He played a recording of a recent page — completely distorted and impossible to understand — and, for comparison, a recording he made from his pager in the parking lot of Washington Volunteer Fire and Rescue, which was perfectly clear and static-free.
Sherry Hamill-Huff, president of Flint Hill Volunteer Fire and Rescue, concluded her brief remarks with: “I think the pager system sucks, and I’m only three miles down the road [from Washington] on Fodderstack.”
Said Sean Knick of Harris Hollow: “Thirty-two years ago when I came to Rappahannock County as a law enforcement officer, the radios worked 200 times better than they do today. This system is messed up throughout the county. Something drastically needs to be done with Harris.”
Williams said the association was asking that it be notified in writing of the results of recent tests of the system. The supervisors didn’t respond (they usually don’t, during or after public comment sessions), but Frazier said by phone later that the county is awaiting the results of a test performed June 1 by Harris personnel in Amissville, during which he believes they were able to reproduce the problem mentioned by the fire and rescue people.
Paid EMS in Chester Gap
Emergency response — specifically that service originating in Chester Gap — was the subject of another long discussion Monday, as the supervisors considered a new one-year Memorandum of Agreement (MOA) with Chester Gap Fire and Rescue, which last year became the first volunteer company in the county to start paying at least one emergency responder.
The new agreement will cost the county $146,000, an increase of $86,000 over the current year, which ends June 30, to pay for a second professional at the station, which Chester Gap Chief Todd Brown said would enable the company to have an Advanced Life Support (ALS) unit available 24-7-365. Warren County, which Brown said accounts for 60 to 65 percent of Chester Gap’s calls, has also agreed to pay $146,000 — plus they are paying to upgrade the company’s Basic Life Support ambulance to an ALS-capable unit.
Some or all of Rappahannock’s costs for the Chester Gap agreement could be paid with funds from the American Rescue Plan Act (ARPA), which County Administrator Garrey Curry described for the supervisors later during Monday’s meeting as amounting to $1.4 million — about half of which was just received, the second half expected in a year.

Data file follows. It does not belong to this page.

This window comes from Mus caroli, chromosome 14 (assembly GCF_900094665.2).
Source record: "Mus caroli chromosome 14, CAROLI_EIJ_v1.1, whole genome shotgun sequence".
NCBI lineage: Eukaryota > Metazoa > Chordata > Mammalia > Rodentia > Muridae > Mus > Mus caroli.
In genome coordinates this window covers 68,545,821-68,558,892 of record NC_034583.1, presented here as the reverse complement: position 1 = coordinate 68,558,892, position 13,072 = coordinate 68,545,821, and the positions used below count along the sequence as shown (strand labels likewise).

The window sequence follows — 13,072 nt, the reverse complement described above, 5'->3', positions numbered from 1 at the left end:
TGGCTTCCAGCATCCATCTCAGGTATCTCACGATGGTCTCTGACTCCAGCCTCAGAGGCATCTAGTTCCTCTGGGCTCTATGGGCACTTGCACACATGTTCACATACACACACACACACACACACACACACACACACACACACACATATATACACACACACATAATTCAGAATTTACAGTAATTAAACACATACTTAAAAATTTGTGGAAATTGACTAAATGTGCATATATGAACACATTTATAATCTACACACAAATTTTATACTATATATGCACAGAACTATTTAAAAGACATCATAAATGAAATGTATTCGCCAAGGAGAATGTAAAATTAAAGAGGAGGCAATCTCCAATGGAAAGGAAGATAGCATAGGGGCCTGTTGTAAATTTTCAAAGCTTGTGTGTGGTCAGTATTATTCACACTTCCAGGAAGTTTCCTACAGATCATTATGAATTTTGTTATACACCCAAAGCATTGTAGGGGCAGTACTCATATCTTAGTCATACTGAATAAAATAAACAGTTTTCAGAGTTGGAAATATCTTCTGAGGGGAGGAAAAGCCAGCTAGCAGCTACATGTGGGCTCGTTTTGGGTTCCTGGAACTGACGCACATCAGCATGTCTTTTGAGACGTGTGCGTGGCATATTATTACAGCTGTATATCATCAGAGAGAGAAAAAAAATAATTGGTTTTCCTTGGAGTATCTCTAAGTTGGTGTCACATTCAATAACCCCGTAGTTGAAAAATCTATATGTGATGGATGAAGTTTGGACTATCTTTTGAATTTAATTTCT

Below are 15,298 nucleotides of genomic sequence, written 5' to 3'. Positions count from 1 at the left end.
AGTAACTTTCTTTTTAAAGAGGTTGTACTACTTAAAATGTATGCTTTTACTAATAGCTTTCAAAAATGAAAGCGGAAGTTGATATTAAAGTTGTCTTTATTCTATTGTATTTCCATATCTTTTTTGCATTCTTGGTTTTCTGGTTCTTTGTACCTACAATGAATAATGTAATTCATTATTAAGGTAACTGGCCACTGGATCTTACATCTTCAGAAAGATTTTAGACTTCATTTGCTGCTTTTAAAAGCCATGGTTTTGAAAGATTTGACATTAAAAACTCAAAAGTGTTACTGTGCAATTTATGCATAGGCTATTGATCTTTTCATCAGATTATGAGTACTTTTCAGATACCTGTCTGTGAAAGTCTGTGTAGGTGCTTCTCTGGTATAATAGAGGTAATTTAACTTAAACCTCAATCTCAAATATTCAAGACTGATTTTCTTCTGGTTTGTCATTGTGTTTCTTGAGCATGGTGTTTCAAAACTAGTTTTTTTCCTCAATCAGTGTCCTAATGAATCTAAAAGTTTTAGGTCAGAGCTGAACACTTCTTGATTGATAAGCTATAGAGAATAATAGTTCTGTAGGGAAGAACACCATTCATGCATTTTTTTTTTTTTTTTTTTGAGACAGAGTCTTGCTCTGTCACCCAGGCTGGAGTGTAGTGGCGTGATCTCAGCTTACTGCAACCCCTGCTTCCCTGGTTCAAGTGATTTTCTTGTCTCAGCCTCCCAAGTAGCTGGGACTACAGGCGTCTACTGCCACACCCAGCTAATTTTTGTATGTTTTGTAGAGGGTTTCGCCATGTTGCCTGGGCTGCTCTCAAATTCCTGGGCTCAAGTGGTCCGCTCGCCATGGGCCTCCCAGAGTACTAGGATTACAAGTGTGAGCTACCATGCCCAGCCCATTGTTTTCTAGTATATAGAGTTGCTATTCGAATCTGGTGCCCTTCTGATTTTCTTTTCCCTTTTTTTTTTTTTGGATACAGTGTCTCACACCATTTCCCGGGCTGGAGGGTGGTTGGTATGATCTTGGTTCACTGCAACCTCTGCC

The motion to approve the MOA passed by a 3-0-2 margin, with abstentions from Smith and Frazier — Frazier having complained bitterly that “there was no authorization from this board for anyone to negotiate this agreement” before it landed on the agenda. Smith essentially agreed with Frazier that it was unfair to be “negotiating this agreement in public,” but complained less bitterly.
“I think this is a step in not just the right direction, but the inevitable direction for this county,” said Stonewall-Hawthorne Supervisor Parrish after the vote.
In other significant actions, the supervisors voted to reopen the Share Shed — as the free shack operating for years at Flatwood Refuse and Recycling Center is known — after shuttering it more than a year ago due to COVID-19 concerns.
Smith said she asked that the item be put on the agenda. “Of all the things going on in the county,” she said, “this is the thing I hear the most complaints about.”
In a memo to the supervisors, Curry had expressed concern about safety issues — the shed and its small head-on parking area being now directly in the path of traffic coming from the new compactors.
“I don’t want to be on the hook for the safety if some little old lady gets run over,” Curry told the supervisors as they considered the issue Monday. “That’s my position.”
The supervisors took another position, unanimously passing a motion to “open the Share Shed now.”
Smith made a public plea for volunteers who might help keep the shed clean and keep its inventory fresh, two issues that have popped up repeatedly over the years. “This is a county of volunteers,” she said, sounding hopeful.